Help rebuild Australian tourism with #BookThemOut

The unprecedented scale of bushfires in Australia has left the Australian tourism industry facing what Prime Minister Scott Morrison is calling “its biggest challenge in living memory”. 

The loss of tourism in fire-affected communities along with hundreds of local businesses that underpin it has reportedly cost the industry “hundreds of millions” of dollars. Now, what’s left is the mammoth task of rebuilding devastated communities and repairing the nation’s significantly charred international reputation.  

Help Them Out, #BookThemOut

The South Australian Tourism Commission (SATC) has launched a recovery campaign for the regions devastated by bushfires in South Australia.

The campaign, “Help them out, #BookThemOut” focuses on encouraging tourists to visit Adelaide Hills and Kangaroo Island to boost bookings and reinvigorate the local economies by spending in their regions.

“Help them out, #BookThemOut is a strong message that the Adelaide Hills and Kangaroo Island remain amazing, unique holiday destinations with incredible consumer experiences, and these regions need tourism to thrive and survive. Tourists can play a big part in helping these regions get back on their feet by sharing their experiences on social networks,” said Rodney Harrex, SATC chief executive. 

Local operator, Craig Wickham from Exceptional Kangaroo Island who took part in the campaign filming said:

“Our marine experiences are totally unaffected, Seal Bay is open again with the world-class sea-lion experience, and we have tens of thousands of hectares of parks providing habitat for many birds, kangaroos, wallabies, echidnas, koalas and more. Sadly, we have lost some of our accommodations but still have many beautiful places to stay including the new Oceanview Eco Villas and we have all our cellar door and farm-gate experiences, plus beaches, hikes, lookouts, galleries and restaurants. The usual Kangaroo Island experience can be enjoyed – but perhaps in different places,” Craig said. 

The campaign will launch across TV, press and outdoor, as well as digital and social media platforms, with a large part of the campaign driven through social, user-generated content and PR.

Morrison government fund million dollar tourism recovery plan

This latest campaign comes after the Federal Government provided an initial $76 million tourism recovery package as part of the National Bushfire Recovery Fund to protect jobs, small businesses and local economies by helping get tourists travelling across Australia again.

“One in thirteen Australian jobs rely on tourism and hospitality so our $76 million investment is an urgent injection to help all those hotels, restaurants and cafes and tour operators get back on their feet,” Mr Morrison said in a statement announcing the funding package.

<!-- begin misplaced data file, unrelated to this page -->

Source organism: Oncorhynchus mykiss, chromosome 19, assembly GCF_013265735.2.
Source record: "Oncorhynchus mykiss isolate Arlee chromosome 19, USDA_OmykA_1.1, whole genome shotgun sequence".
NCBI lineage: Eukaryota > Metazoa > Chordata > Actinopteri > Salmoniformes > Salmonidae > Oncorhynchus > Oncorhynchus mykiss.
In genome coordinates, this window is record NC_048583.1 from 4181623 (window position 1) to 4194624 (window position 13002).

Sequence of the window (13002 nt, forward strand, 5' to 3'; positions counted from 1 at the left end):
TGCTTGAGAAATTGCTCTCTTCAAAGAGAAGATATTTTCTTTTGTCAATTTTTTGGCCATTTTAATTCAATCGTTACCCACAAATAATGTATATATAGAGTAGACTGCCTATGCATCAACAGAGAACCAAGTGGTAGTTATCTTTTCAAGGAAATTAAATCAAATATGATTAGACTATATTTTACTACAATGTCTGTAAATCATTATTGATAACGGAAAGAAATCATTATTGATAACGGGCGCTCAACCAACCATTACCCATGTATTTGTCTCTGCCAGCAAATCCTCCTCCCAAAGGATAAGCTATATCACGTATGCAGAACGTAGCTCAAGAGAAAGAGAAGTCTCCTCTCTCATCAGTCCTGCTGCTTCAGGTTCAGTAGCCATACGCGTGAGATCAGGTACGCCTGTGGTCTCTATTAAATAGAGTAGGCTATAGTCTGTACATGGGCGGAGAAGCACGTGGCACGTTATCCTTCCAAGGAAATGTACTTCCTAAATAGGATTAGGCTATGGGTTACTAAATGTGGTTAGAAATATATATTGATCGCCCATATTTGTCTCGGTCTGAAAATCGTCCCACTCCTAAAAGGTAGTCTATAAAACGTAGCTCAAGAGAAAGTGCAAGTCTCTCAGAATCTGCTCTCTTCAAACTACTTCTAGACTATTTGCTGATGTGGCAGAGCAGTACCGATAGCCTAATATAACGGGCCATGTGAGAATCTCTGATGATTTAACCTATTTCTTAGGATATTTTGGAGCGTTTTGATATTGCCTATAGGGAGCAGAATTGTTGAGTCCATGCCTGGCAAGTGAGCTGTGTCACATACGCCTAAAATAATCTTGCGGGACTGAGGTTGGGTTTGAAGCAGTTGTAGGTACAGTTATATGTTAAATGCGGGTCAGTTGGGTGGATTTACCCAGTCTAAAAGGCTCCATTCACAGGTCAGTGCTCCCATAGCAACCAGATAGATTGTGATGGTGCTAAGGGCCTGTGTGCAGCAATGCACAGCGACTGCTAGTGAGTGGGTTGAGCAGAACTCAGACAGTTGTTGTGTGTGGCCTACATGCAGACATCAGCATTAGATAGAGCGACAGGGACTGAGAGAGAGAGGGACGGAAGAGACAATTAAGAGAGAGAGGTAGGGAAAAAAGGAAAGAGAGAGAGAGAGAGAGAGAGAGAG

The Government’s package responds directly to calls from the tourism sector and includes funding of $20 million for a nationally coordinated domestic marketing initiative to be launched this week, and $25 million for a global marketing campaign to reinforce to global audiences that Australia is safe and open for business. 

As well as this, $10 million will be provided for a regional tourism events initiative; $9.5 million for an international media hosting program to show global media outlets first hand that most of Australia is still intact; $6.5 million to support tourism business’ attendance at the largest annual tourism trade event, the Australian Tourism Exchange; and $5 million to support global diplomatic activities. 

Rebuilding Australian Tourism
Image: Instagram/Quentin Chester

“These bushfires have dealt the biggest reputational blow to our tourism industry that it has ever faced internationally,” Federal Minister for Tourism Simon Birmingham commented. 

“Just as it will be a long and challenging process for communities as they rebuild from fires, it will also take time and a sustained effort to recover from the saturation media coverage and mistruths told online that have scared potential visitors away, including from parts of Australia that remain completely unaffected by fire.”

However despite this urgent need to eradicate the belief that ‘all of Australia is on fire,’ Australia’s first point of call is to call on locals to react now by visiting the towns in need.  

“Australians have shown enormous compassion towards fire affected communities and donated in record sums,” Mr Birmingham added. “For those who can, the next best way to help fire-affected and other tourism-dependent towns is to make a booking for a short break, visiting these towns and helping to sustain their small businesses and local jobs.”

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